Most travellers would not think this is a good thing when it comes to luxury lifestyle but owners, in this case Macau Sands, love it. The more rooms you have when it comes to casinos the more people you have who are, you hope, losing oodles on the tables.
When it is completed next year, the two-tower hotel will have 3,863 bedrooms. But there are quiet corners to relax, say by the statues by the series of outdoor pools – or in your bedroom, decorated in a soothing shade of pale peppermint.
Macau’s largest bath-tub in a presidential suite is only a hop, skip and a jump away, at Banyan Tree Macau, which is an exotic, Thai-style series of villas, and an adjacent tower, on top of a mammoth casino shared with the lower-luxury Galaxy Hotel.
The Presidential Suite is a staggering 8,900 square feet and you get lost, and/or worn out, trying to get the 100-yards from one end of its main floor to the other. Take 22 spiral steps up and you reach your two bedrooms.
The master bedroom has this tub, not deep enough for swimming but seriously big enough for lounging with all your friends at once.
The view from this space if pretty spectacular too. Look out along what will be Macau’s version of the famous Strip in Las Vegas (this one, here, is Cotai Strip) when it is all built up.
The speed with which Macau is growing is staggering. This time last year there were only 80 percent of the casinos that there are now. I am told that as of January 2013 the Chief Executive of Macau, Fernando Chui Sai, intends to ban smoking everywhere in town, including casinos.
As it is now, smoking is banned in all workplaces except casinos. In Singapore, where it is illegal to smoke within five metres OUTSIDE any building, and anywhere at all inside, the Integrated Resorts (IRs), as they are called, ‘set their own rules’, and smoking is allowed.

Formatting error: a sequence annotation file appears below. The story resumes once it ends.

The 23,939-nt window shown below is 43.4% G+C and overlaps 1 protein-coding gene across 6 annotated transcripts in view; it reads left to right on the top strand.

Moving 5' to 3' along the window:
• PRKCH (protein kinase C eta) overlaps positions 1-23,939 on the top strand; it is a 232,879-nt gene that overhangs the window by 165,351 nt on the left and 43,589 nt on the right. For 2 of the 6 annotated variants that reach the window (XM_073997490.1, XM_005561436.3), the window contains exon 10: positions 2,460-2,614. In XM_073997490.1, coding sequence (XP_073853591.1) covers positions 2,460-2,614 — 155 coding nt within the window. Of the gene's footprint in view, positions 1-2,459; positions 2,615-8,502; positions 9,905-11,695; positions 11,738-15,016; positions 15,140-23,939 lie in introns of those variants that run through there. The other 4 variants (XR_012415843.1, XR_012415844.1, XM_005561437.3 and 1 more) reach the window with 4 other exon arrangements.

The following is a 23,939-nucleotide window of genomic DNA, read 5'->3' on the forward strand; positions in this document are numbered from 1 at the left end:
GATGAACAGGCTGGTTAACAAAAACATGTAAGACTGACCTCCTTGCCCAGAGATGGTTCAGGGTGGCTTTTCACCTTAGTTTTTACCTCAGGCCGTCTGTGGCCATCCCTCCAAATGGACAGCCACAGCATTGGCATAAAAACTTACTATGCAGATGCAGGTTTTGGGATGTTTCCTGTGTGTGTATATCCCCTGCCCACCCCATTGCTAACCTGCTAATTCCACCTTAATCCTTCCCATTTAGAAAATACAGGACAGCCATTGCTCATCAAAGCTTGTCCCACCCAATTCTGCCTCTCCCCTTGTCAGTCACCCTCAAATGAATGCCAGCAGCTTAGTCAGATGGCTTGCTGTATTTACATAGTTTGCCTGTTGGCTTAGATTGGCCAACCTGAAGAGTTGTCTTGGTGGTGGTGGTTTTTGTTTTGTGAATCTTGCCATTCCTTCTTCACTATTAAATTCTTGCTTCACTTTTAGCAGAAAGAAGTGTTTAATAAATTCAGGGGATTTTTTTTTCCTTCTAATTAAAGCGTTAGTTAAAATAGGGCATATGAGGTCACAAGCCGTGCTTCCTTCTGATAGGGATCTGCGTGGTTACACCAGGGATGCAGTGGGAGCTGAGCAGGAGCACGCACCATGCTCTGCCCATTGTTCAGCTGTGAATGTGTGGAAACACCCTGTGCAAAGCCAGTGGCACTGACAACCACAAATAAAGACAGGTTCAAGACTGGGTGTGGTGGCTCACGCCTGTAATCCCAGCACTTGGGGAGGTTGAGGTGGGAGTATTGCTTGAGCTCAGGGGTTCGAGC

Disgraceful. Who said Singapore was squeaky clean? Back to Banyan Tree Macau. Last time I was here I had one of the ten villas set around Asia’s largest biggest artificial pool with ‘waves’ and what looks like a proper beach.
The Presidential Suite is on the top floor of a 30-floor tower that accommodates the main block of 256 rooms, all of which have an interior plunge pool but not as big as mine.
I was obviously supposed to be so hungry running from one end to the other of my suite that I had lots of displays of candy and cookies and all kinds of sweetmeats.
Having been princess for a day, recently, I knew what to expect as ‘president for a couple of hours’. I had a full bar, and a filled wine cellar and no fewer than eight stunning Riedel decanters, beautifully displayed in a glass-fronted cabinet.
The ‘president’ had been welcomed by the ‘ruler of the state’, the Italian-Brit Rudy Oretti who is a great foodie. You know you will be well looked after when the greeter is a food man.
Last time here, we studied our tablet-menus to decide what to eat at the hotel’s rooftop designer restaurant, Belon. This time there was no printed, or electronic, menu, and the chef in Saffron sent out delicious Thai.
There is Thai, too, at Grand Lapa. Aficionados love this heritage hotel simply because it has old world charm rather than 2012-style design. Some love it because it is only three minutes’ walk to Sands Casino.
Others, every year, stay here to be invited to the annual Macau Grand Prix all-day buffet on an upper balcony overlooking a bend in the track – this year, the Grand Prix is November 18th, 2012.
And there are others who come because the hotel has bikes to cycle along the waterfront. You can also stay home, and designer-shop, right in the hotel.
The Grand Lapa is owned by Macau’s patriarch, Stanley Ho, sadly now in a wheel chair. He has invested in a pretty amazing outdoor entertainment area, with pool and waterfalls and sitting areas.
No wonder there are over 600 resort ‘members’, either people who live here in Macau or Hong Kong residents who come over regularly at weekends. Here is a lifestyle tip, by the way.
You save several hours, the transfer once you get to the airport, from jetfoil to your plane, is seamless – and you are given back HK$120, the Hong Kong departure tax, in cash. One of the top ten travel tips!